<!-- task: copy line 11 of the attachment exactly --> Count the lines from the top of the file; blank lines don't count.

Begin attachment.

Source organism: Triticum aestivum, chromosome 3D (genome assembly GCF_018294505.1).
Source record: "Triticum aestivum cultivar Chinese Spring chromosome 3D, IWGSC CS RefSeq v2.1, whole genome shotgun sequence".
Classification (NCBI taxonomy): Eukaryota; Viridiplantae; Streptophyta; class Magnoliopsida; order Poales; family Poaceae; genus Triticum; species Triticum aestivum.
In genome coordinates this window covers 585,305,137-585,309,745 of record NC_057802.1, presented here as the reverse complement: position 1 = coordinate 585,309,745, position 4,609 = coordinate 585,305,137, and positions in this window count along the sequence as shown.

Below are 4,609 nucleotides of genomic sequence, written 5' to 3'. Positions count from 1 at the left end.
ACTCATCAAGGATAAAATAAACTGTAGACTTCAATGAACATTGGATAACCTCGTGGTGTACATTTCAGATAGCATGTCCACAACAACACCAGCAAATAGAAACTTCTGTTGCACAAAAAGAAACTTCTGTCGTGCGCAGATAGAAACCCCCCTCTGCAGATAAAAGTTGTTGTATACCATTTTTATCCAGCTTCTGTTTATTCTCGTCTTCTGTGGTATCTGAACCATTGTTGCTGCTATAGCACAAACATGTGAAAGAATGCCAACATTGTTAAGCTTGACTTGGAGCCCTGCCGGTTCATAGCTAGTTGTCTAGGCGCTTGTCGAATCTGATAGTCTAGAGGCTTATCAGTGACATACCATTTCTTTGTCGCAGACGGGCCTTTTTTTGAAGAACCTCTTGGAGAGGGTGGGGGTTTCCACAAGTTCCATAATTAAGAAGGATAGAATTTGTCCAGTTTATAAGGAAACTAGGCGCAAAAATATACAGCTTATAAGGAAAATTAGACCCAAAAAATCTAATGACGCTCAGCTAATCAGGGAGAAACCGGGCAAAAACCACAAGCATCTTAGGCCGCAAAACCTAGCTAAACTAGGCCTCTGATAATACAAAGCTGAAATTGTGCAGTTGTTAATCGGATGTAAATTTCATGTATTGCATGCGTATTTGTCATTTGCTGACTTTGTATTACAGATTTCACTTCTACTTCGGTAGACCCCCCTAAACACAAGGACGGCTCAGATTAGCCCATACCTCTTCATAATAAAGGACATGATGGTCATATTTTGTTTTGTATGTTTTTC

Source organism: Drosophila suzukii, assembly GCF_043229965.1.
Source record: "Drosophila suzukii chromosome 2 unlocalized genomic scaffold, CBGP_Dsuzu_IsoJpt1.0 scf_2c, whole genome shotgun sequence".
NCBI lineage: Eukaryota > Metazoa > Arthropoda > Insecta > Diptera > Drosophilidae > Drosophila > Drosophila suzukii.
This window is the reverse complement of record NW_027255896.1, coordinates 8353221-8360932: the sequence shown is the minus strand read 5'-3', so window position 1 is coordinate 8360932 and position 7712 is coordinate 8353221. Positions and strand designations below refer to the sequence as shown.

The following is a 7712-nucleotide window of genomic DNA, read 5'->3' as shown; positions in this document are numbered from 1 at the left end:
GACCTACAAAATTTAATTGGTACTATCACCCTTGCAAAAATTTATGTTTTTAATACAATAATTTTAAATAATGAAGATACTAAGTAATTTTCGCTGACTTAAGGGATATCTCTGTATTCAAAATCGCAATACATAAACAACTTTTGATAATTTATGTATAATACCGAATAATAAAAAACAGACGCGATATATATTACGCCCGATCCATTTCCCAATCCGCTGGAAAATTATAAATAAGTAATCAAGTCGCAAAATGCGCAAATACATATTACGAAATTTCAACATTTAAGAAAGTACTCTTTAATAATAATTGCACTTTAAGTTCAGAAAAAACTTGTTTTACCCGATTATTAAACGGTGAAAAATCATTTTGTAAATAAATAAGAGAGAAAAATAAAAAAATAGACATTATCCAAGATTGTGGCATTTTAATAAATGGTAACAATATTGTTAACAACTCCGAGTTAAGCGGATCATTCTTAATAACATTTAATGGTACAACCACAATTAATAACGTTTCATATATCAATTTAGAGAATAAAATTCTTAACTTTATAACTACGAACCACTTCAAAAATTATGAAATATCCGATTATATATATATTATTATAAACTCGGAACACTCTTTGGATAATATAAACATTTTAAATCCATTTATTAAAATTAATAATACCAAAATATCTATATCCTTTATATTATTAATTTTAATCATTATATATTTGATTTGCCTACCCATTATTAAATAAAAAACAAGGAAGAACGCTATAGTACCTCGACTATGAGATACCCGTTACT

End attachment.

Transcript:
The following is a 7712-nucleotide window of genomic DNA, read 5'->3' as shown; positions in this document are numbered from 1 at the left end: